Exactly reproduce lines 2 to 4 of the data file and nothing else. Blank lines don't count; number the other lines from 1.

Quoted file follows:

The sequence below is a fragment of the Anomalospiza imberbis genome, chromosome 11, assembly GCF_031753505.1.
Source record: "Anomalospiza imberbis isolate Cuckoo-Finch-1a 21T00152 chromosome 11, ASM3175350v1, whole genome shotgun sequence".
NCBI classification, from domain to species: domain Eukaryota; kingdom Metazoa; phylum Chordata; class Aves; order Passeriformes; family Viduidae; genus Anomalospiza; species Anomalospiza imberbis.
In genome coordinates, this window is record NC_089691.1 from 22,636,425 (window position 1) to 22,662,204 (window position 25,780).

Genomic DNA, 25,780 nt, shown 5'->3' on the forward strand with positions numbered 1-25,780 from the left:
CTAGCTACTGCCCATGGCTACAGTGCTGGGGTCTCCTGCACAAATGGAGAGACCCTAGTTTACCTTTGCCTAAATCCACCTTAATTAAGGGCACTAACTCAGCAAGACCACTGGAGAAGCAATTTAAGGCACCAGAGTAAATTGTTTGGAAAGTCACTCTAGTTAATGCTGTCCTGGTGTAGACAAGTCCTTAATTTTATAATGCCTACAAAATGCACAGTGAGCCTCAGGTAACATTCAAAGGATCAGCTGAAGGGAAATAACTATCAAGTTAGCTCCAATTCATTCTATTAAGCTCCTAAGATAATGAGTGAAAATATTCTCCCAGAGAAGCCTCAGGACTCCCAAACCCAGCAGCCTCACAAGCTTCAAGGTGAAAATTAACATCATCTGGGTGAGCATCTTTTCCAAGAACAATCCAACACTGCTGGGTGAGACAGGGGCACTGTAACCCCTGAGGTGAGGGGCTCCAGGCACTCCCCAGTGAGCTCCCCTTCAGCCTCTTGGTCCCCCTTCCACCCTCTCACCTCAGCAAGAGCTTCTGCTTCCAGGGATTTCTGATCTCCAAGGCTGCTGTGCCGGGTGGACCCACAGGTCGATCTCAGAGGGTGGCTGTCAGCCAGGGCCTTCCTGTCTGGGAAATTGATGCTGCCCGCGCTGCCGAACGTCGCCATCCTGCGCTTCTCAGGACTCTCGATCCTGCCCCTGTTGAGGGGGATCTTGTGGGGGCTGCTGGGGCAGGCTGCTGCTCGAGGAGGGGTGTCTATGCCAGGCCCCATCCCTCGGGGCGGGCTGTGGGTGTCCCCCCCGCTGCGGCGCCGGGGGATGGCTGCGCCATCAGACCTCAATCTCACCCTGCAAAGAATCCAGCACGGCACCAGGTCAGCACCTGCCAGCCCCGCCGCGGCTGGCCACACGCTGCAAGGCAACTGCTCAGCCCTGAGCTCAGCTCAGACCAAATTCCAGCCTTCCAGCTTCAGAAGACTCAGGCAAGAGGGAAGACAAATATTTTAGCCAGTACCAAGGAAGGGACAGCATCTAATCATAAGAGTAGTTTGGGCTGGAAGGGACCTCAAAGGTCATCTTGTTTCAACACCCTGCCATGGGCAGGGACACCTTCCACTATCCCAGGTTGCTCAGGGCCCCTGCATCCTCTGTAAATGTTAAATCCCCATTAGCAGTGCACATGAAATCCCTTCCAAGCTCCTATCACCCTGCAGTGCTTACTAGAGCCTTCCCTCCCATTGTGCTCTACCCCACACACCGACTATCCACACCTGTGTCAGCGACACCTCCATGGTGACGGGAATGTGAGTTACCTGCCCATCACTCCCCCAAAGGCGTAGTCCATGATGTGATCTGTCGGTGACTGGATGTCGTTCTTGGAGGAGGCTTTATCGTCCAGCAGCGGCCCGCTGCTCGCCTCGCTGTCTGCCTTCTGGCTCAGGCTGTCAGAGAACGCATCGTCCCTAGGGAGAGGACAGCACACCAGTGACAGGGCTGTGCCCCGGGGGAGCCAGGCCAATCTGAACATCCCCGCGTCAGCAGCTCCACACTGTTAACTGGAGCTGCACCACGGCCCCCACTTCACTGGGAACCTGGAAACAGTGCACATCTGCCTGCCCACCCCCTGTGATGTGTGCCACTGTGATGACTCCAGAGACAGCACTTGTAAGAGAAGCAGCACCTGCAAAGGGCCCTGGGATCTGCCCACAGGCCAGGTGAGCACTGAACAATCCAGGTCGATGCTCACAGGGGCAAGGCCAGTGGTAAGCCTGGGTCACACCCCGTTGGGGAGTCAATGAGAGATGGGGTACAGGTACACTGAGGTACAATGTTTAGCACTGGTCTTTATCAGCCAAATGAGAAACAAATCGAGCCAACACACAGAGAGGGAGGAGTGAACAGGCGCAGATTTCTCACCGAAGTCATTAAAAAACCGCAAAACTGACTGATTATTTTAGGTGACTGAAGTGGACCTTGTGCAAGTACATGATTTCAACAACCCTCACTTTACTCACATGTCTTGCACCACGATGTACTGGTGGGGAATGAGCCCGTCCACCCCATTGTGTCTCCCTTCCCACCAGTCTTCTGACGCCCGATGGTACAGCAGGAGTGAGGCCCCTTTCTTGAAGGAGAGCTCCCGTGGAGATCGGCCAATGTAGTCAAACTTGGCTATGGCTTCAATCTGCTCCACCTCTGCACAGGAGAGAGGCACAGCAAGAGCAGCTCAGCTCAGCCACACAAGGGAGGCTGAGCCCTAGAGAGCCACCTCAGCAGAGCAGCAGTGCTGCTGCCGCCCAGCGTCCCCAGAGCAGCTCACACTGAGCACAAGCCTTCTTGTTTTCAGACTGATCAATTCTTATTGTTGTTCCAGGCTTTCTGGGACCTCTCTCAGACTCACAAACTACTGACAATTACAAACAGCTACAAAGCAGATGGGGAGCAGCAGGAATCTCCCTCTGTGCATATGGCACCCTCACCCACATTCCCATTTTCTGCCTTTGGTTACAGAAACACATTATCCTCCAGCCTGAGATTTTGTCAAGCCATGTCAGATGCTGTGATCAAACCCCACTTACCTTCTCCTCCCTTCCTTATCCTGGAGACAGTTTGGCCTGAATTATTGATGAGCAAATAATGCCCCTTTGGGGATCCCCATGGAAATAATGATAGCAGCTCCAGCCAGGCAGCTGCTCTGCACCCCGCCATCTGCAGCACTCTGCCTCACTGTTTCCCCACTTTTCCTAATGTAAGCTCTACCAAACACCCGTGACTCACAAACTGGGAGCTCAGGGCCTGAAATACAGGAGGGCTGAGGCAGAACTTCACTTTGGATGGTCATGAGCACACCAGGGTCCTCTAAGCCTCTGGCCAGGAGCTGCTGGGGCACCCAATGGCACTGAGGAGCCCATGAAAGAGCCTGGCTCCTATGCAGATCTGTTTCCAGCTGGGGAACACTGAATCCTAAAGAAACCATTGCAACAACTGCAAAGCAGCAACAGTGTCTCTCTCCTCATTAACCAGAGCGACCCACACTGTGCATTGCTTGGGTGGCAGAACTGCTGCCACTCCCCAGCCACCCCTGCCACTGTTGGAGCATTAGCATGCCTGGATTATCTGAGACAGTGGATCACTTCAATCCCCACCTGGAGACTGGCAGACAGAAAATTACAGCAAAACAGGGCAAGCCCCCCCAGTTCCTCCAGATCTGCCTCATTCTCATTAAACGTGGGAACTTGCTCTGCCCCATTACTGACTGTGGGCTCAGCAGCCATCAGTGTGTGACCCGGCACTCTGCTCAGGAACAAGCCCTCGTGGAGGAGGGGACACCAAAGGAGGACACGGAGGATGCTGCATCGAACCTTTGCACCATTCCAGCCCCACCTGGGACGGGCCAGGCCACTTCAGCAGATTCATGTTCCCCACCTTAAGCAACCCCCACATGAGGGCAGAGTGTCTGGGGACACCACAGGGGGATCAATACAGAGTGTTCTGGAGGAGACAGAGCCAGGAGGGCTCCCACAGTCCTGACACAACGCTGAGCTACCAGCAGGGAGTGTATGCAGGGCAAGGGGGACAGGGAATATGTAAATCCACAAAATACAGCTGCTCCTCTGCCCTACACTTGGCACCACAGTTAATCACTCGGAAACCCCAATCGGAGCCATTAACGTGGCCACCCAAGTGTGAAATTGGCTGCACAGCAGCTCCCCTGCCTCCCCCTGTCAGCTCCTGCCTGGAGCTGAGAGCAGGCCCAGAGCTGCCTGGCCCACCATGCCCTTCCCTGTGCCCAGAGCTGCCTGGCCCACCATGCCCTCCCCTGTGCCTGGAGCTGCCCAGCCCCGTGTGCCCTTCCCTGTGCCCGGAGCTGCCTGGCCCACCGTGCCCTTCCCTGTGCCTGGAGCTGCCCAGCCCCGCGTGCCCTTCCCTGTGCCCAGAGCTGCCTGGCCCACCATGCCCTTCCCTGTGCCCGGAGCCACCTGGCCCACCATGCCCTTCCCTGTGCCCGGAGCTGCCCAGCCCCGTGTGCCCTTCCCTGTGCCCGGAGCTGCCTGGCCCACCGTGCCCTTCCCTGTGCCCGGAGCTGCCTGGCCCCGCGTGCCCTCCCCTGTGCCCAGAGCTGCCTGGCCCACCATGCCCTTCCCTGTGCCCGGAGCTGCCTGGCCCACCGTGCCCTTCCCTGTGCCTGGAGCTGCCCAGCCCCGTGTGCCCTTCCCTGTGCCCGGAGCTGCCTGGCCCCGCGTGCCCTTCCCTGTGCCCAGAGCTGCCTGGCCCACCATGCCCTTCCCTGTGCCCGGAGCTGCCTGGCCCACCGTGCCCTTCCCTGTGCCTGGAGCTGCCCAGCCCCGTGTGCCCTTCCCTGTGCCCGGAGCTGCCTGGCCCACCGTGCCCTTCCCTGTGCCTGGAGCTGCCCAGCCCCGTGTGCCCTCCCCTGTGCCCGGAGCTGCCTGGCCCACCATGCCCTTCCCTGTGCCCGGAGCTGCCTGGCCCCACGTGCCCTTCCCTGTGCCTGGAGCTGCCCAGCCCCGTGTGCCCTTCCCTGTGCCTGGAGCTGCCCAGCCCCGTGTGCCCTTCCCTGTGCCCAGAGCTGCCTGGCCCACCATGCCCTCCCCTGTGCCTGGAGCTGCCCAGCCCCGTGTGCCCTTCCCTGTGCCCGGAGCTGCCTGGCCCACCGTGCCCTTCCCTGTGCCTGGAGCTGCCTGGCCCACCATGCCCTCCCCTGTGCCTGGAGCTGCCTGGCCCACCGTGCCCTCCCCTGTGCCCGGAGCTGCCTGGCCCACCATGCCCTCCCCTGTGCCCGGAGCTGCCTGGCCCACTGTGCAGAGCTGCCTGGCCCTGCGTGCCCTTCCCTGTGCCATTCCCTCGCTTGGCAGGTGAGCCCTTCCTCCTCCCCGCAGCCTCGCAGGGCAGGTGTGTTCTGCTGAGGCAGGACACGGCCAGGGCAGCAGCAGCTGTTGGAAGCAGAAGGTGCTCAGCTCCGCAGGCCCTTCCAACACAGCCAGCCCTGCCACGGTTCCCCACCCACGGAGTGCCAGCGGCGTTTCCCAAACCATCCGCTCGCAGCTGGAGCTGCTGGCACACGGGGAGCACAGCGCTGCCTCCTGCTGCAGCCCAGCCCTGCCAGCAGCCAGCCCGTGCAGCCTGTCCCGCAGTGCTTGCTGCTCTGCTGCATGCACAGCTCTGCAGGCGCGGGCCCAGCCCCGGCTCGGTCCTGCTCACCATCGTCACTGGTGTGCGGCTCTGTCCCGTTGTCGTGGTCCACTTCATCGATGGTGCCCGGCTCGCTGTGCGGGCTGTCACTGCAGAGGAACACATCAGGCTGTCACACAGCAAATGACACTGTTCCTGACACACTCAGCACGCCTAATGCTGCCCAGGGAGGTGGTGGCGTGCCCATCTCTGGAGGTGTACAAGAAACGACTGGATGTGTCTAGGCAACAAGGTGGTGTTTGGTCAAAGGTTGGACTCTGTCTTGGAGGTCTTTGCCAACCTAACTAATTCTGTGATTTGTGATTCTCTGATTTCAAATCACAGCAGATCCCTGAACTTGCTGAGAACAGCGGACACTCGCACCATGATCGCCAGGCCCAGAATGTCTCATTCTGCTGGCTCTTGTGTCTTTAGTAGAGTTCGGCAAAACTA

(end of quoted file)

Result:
Source record: "Anomalospiza imberbis isolate Cuckoo-Finch-1a 21T00152 chromosome 11, ASM3175350v1, whole genome shotgun sequence".
NCBI classification, from domain to species: domain Eukaryota; kingdom Metazoa; phylum Chordata; class Aves; order Passeriformes; family Viduidae; genus Anomalospiza; species Anomalospiza imberbis.
In genome coordinates, this window is record NC_089691.1 from 22,636,425 (window position 1) to 22,662,204 (window position 25,780).